Most women begin leaking colostrum in the second half of their pregnancy, according to Medicinenet. This milk lasts until the first few days following the birth. While there is not much colostrum there, it does help to prepare the baby's gut for digesting the breast milk that follows, and it has other protective benefits.
While some women produce colostrum that is thick and golden, others secrete a clear fluid. During the first few days of feeding, babies benefit from the milk's immunological powers. It contains antibodies and immunoglobulins that help develop their immune system and protect them against bacteria and viruses. At the same time, it causes infants to produce meconium, which is the runny feces they produce during their first few days.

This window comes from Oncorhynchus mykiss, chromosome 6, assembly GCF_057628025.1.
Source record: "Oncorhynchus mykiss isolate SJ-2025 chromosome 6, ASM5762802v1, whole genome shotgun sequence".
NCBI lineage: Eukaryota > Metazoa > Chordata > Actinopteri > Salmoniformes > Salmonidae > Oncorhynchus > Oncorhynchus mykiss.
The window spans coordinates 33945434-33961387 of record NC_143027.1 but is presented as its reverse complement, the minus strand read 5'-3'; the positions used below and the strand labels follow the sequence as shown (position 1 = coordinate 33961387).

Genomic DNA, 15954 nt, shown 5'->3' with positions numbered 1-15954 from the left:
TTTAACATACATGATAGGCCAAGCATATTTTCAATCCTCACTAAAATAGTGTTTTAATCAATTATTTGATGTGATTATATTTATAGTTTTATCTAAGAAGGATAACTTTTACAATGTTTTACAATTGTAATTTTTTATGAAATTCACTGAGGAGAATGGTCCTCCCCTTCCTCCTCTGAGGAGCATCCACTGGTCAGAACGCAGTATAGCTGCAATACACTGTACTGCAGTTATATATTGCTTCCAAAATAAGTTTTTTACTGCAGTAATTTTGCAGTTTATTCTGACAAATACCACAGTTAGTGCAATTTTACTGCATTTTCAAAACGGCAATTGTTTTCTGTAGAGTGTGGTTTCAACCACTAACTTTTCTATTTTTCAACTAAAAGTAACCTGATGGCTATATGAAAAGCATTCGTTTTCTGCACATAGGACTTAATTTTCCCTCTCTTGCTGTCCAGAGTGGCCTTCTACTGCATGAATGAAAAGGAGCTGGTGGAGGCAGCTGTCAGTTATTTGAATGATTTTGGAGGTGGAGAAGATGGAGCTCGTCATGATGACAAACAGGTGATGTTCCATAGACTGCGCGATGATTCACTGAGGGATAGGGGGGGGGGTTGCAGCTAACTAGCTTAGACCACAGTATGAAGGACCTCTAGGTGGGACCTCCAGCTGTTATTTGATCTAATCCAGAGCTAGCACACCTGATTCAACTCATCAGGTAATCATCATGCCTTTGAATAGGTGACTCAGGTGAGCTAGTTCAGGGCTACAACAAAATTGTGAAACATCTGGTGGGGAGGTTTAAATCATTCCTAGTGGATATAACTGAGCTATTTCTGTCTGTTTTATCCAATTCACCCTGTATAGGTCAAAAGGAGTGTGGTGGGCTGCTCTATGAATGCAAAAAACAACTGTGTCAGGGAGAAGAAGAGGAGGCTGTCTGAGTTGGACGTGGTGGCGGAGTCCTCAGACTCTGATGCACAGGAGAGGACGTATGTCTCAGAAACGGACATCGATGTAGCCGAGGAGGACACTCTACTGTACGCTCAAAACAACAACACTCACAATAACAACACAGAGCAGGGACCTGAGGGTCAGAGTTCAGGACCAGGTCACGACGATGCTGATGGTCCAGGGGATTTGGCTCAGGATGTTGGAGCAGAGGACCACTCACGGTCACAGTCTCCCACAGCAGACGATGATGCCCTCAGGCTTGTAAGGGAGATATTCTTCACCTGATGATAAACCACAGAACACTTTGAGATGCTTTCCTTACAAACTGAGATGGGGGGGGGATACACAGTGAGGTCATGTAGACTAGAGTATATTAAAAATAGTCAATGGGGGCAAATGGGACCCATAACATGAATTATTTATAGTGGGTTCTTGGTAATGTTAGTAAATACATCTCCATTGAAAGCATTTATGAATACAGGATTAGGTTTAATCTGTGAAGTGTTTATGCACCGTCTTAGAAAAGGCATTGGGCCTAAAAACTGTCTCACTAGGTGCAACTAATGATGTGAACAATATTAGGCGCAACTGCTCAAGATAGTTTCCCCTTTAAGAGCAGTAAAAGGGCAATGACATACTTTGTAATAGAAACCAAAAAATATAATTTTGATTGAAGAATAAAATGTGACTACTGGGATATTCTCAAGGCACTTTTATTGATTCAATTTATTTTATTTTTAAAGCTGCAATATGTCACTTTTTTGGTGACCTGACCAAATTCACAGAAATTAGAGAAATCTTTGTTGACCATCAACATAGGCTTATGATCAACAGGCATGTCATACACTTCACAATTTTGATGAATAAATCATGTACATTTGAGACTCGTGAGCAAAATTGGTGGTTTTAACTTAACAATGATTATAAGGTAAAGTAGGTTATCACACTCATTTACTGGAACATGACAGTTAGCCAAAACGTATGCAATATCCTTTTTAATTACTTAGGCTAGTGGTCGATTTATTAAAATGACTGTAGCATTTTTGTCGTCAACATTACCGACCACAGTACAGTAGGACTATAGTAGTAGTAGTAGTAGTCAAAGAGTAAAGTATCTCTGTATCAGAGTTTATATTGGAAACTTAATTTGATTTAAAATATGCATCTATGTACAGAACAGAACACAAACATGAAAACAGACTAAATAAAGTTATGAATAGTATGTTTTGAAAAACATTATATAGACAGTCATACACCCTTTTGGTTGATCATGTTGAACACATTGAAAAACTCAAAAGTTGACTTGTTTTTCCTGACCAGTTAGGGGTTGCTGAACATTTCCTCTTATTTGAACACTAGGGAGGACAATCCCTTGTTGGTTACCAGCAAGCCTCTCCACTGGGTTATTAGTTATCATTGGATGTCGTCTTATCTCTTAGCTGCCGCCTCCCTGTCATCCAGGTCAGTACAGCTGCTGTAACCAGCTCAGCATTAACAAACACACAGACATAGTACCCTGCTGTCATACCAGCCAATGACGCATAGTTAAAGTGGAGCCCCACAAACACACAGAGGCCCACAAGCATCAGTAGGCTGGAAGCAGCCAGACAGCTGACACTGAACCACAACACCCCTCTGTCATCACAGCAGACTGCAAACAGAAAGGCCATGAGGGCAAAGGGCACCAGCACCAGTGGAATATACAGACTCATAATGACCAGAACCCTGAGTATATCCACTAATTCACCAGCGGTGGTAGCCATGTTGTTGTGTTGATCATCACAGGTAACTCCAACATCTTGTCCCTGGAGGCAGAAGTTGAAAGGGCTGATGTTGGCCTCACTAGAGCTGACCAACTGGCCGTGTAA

Following the first few days, doctors recommend that mothers breastfeed exclusively for the first 6 months. This means no supplementing with juice, water or formula, if possible. However, it is worth bearing in mind that some breastfeeding is better than not breastfeeding at all, and not everyone chooses to breastfeed exclusively.
Following the first 6 months, mothers can begin mixing breastfeeding with solid foods. Women who are experiencing problems while breastfeeding may wish to consider different positions, or they can talk to a lactation consultant.